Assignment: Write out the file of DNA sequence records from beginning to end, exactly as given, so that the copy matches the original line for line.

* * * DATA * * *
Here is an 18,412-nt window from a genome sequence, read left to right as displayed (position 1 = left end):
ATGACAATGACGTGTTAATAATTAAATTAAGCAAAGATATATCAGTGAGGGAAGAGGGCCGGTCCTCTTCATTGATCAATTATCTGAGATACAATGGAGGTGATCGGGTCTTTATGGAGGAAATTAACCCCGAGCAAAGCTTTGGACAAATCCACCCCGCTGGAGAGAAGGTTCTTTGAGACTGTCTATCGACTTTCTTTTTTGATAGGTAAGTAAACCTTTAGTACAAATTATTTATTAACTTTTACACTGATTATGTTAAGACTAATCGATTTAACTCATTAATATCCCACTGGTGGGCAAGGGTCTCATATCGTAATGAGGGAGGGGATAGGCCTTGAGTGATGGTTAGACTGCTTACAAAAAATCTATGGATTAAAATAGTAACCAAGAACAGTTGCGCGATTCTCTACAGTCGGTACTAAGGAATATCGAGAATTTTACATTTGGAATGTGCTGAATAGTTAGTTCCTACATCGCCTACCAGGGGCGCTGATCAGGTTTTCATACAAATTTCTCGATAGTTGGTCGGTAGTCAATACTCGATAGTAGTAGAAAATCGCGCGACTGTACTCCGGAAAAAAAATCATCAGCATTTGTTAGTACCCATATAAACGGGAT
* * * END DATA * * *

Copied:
Here is an 18,412-nt window from a genome sequence, read left to right as displayed (position 1 = left end):
ATGACAATGACGTGTTAATAATTAAATTAAGCAAAGATATATCAGTGAGGGAAGAGGGCCGGTCCTCTTCATTGATCAATTATCTGAGATACAATGGAGGTGATCGGGTCTTTATGGAGGAAATTAACCCCGAGCAAAGCTTTGGACAAATCCACCCCGCTGGAGAGAAGGTTCTTTGAGACTGTCTATCGACTTTCTTTTTTGATAGGTAAGTAAACCTTTAGTACAAATTATTTATTAACTTTTACACTGATTATGTTAAGACTAATCGATTTAACTCATTAATATCCCACTGGTGGGCAAGGGTCTCATATCGTAATGAGGGAGGGGATAGGCCTTGAGTGATGGTTAGACTGCTTACAAAAAATCTATGGATTAAAATAGTAACCAAGAACAGTTGCGCGATTCTCTACAGTCGGTACTAAGGAATATCGAGAATTTTACATTTGGAATGTGCTGAATAGTTAGTTCCTACATCGCCTACCAGGGGCGCTGATCAGGTTTTCATACAAATTTCTCGATAGTTGGTCGGTAGTCAATACTCGATAGTAGTAGAAAATCGCGCGACTGTACTCCGGAAAAAAAATCATCAGCATTTGTTAGTACCCATATAAACGGGAT